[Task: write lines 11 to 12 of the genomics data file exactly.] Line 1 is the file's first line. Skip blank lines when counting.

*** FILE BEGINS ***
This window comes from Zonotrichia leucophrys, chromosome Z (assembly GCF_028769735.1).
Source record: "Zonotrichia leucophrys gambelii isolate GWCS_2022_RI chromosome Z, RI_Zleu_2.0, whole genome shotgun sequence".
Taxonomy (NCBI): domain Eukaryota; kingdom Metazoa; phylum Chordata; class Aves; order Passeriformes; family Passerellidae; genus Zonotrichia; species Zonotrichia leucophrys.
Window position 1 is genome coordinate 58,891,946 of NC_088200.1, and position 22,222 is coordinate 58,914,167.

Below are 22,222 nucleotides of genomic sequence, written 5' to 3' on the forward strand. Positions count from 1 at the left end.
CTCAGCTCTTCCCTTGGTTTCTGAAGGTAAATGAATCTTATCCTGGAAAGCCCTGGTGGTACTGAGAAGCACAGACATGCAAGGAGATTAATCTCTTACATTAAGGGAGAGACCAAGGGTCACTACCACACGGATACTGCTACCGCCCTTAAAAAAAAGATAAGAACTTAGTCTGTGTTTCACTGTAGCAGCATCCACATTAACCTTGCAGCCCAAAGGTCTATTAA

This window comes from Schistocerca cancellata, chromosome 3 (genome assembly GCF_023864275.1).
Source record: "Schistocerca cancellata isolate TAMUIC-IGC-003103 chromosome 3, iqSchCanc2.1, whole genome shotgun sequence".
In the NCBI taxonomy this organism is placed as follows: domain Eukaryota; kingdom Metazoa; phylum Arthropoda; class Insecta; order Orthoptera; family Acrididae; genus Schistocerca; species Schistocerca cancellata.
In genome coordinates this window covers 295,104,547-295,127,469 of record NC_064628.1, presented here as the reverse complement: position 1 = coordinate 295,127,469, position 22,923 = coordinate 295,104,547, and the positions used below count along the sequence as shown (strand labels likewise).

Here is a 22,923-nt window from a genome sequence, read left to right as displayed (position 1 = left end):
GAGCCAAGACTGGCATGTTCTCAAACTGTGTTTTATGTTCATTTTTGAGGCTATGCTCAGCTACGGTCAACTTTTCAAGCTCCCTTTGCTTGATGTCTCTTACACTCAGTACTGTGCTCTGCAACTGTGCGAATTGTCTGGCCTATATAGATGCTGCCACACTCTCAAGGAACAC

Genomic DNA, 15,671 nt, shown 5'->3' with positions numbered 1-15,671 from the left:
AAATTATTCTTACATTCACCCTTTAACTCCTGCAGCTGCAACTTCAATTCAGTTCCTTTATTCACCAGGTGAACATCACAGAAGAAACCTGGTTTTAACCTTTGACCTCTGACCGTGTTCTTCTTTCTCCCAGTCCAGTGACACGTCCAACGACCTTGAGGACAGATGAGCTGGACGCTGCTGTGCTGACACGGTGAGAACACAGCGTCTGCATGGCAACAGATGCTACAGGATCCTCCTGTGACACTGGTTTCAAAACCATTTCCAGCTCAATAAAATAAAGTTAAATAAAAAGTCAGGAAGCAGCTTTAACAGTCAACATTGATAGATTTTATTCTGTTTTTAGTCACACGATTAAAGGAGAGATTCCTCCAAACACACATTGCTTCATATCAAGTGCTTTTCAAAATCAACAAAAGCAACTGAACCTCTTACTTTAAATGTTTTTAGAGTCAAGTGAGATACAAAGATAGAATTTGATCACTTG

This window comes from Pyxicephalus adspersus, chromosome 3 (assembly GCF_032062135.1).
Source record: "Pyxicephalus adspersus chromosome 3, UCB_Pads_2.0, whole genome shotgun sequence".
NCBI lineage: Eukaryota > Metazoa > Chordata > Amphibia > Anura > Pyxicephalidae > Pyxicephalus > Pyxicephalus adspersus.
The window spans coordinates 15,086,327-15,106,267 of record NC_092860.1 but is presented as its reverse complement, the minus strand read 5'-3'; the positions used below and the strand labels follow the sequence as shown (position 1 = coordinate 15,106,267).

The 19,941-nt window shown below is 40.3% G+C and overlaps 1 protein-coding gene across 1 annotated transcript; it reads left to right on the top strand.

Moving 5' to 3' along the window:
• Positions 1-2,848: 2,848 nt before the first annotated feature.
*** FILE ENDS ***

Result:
Here is a 22,923-nt window from a genome sequence, read left to right as displayed (position 1 = left end):
GAGCCAAGACTGGCATGTTCTCAAACTGTGTTTTATGTTCATTTTTGAGGCTATGCTCAGCTACGGTCAACTTTTCAAGCTCCCTTTGCTTGATGTCTCTTACACTCAGTACTGTGCTCTGCAACTGTGCGAATTGTCTGGCCTATATAGATGCTGCCACACTCTCAAGGAACAC